19th September 2016
-IAM, Asset management, Gestion de fonds
Daniel Pfund, Senior Financial Analyst- Fund Manager
Last Thursday the European Central Bank (ECB) declared, through its president Mario Draghi, that it could continue the buyback of assets beyond March 2017, end of the current plan. The ultimate aim of the ECB is to increase inflation, measured by the consumer price index. The ECB foresees an inflation of only 0.2% in 2016, 1.2% in 2017 and 1.6% in 2018. The aim of the ECB is an inflation rate of 2%.
By not announcing an extension defined in time nor in amount, the ECB disappointed analysts’ expectations. On the other side, Mr. Draghi said to be ready to consider other measures to stimulate inflation. Even if he said to have a large range of options available, the buyback of corporate stocks, as some economists suggested, was not discussed by the Governing Council. Neither did it consider “helicopter money”, an idea according to which the ECB would distribute money to households in order to boost consumption.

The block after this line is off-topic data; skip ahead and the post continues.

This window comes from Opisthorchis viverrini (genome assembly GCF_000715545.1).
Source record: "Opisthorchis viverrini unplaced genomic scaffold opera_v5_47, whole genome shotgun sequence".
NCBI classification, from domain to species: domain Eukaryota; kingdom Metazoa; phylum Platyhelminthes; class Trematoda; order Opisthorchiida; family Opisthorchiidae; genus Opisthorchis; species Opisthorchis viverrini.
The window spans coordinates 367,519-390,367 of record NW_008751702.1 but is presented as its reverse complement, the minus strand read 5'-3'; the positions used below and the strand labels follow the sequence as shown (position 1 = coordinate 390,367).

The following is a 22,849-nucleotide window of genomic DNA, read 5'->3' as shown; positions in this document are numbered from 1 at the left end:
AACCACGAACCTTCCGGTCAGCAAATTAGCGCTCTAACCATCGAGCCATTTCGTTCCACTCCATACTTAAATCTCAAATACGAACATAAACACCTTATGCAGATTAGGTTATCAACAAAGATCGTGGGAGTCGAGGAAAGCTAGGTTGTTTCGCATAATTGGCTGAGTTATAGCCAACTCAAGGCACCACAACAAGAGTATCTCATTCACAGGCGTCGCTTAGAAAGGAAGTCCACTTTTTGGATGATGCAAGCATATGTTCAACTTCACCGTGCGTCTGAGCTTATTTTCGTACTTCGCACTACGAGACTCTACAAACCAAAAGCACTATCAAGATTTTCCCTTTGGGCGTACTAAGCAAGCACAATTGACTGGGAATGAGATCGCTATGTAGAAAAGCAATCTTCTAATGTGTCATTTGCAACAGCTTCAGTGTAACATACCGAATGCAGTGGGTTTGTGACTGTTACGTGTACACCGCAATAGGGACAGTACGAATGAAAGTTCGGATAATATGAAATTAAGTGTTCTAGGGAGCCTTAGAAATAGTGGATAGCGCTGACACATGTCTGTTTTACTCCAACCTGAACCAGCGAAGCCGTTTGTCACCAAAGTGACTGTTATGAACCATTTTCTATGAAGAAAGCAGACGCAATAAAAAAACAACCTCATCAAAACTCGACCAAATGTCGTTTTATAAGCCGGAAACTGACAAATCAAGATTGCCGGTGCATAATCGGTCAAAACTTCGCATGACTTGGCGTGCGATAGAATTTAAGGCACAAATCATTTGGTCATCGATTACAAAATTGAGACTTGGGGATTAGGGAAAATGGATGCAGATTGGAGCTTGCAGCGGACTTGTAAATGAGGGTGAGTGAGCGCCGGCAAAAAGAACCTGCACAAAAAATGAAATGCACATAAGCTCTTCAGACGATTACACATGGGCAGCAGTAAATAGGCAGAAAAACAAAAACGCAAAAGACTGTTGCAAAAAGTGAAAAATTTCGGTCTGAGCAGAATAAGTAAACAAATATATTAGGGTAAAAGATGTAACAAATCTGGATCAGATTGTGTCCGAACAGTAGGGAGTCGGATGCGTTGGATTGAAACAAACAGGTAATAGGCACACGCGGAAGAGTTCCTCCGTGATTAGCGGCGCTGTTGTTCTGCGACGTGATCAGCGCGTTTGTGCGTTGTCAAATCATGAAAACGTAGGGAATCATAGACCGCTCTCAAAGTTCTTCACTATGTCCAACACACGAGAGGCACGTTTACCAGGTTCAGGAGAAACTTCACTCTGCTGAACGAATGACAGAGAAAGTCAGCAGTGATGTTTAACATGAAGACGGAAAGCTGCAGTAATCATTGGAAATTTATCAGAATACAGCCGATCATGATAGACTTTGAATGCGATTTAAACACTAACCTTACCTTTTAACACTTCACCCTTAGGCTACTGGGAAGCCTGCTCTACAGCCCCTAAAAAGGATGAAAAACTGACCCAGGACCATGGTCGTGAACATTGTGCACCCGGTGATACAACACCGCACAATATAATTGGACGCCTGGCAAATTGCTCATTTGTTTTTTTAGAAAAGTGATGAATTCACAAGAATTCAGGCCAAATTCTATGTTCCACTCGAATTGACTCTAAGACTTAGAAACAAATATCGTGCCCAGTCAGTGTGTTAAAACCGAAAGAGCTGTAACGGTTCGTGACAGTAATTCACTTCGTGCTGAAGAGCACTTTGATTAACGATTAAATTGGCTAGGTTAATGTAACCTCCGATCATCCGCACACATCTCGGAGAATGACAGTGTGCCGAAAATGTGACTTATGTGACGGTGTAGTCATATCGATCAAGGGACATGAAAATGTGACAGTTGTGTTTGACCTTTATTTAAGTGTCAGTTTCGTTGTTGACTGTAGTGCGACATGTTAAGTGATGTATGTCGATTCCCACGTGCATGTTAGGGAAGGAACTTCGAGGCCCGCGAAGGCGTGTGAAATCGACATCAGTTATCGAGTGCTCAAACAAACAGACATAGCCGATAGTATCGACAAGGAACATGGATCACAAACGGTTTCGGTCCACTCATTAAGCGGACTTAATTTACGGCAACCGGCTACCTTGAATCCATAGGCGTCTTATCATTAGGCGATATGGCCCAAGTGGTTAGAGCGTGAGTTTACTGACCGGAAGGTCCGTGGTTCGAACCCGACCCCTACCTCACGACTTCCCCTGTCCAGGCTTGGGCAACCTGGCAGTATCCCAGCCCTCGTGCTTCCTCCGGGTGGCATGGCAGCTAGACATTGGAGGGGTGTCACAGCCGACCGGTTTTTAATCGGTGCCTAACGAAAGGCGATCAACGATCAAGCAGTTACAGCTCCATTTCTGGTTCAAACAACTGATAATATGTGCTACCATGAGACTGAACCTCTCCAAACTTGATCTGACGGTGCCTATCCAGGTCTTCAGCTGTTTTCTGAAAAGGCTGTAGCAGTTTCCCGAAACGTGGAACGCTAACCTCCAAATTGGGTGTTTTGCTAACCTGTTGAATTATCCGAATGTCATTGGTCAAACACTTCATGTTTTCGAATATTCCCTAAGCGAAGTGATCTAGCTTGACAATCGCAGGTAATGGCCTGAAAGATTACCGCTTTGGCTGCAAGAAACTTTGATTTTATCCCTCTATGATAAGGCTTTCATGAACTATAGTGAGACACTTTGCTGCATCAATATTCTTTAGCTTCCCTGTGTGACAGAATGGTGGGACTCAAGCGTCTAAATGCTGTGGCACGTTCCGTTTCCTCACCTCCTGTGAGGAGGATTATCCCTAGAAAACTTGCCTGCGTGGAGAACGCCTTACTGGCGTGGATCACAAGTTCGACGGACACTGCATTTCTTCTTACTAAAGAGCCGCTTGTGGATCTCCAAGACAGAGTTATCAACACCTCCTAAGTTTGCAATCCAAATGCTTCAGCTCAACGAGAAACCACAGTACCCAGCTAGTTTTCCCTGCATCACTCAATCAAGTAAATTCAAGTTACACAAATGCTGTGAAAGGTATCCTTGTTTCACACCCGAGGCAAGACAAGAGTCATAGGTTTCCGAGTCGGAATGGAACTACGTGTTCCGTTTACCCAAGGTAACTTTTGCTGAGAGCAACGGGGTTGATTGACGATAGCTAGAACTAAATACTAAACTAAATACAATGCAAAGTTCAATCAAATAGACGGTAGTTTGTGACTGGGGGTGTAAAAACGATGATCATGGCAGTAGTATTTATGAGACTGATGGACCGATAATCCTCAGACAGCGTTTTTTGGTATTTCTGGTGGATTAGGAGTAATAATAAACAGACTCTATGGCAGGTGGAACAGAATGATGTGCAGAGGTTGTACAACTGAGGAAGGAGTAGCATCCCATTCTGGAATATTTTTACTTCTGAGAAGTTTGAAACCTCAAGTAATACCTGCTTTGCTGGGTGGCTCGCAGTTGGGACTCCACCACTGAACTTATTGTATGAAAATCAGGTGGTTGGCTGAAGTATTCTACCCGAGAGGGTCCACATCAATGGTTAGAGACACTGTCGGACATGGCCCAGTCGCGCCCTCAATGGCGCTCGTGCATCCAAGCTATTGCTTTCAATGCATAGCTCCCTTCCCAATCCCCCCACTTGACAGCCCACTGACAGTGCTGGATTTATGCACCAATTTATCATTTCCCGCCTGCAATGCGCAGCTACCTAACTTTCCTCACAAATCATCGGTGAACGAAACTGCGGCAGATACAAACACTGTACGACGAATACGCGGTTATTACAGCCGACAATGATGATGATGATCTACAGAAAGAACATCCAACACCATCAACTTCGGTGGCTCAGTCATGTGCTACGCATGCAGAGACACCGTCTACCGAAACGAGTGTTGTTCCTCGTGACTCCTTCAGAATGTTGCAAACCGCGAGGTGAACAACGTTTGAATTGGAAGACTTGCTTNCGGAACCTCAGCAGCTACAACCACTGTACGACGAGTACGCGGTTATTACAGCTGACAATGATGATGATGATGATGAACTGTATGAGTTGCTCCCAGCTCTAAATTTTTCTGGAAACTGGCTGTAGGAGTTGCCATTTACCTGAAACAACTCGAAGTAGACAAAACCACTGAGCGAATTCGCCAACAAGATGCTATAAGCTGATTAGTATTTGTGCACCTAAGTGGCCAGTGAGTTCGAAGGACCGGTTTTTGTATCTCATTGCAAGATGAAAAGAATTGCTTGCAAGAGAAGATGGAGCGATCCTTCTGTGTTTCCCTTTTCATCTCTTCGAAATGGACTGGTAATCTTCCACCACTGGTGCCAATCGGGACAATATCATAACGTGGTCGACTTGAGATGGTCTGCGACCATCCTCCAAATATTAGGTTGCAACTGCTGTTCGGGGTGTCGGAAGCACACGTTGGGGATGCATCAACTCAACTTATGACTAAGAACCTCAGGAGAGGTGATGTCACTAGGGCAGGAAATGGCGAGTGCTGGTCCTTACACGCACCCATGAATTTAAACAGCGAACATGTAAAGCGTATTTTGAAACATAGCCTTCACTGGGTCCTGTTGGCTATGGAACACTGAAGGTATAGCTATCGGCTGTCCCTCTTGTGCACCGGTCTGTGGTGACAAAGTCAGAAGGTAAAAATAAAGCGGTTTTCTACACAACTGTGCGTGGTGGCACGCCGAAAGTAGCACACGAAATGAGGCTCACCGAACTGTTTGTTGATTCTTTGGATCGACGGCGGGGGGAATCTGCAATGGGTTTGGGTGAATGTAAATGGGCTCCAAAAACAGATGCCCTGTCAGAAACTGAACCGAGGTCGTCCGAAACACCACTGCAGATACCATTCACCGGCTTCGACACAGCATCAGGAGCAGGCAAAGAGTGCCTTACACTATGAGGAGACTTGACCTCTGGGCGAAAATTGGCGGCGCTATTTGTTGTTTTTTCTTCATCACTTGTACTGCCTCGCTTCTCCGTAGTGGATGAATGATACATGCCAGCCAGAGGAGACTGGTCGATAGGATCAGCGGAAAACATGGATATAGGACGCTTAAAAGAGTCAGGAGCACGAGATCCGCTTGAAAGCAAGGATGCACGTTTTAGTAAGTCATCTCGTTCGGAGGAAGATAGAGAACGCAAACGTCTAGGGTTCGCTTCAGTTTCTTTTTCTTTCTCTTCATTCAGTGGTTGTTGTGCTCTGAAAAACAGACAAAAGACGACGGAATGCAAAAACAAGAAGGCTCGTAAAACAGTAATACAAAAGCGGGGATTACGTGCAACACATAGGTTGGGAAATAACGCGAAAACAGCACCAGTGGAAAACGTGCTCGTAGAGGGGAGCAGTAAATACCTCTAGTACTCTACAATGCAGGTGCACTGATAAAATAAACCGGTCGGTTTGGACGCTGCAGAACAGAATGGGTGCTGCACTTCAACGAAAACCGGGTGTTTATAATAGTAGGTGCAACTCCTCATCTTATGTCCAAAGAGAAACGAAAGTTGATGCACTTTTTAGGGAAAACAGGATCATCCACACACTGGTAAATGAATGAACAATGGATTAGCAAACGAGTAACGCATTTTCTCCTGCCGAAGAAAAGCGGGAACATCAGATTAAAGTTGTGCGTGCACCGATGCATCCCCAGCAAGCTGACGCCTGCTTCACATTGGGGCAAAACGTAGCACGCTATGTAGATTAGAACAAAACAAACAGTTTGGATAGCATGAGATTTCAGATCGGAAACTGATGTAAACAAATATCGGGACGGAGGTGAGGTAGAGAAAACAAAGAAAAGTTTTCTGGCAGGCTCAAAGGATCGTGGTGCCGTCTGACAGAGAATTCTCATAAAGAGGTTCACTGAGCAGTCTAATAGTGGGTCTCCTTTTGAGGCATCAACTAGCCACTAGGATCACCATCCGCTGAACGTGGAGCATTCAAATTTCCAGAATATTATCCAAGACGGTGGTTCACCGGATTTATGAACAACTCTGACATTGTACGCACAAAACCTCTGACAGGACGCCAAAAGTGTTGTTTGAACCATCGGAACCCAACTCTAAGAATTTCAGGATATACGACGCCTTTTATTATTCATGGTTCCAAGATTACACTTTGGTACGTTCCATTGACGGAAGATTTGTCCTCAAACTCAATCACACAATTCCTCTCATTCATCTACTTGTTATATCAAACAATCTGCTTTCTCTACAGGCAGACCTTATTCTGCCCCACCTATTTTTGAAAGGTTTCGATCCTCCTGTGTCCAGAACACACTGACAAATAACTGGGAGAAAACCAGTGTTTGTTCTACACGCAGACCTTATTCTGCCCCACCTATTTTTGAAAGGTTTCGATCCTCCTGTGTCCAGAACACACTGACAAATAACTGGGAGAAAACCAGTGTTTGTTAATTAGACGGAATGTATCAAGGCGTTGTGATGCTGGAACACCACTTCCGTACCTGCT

The BCE has certainly reached the limits of its possibilities, especially with regards to negative rates. It is now the turn of the States to take fiscal measures to stimulate the economy.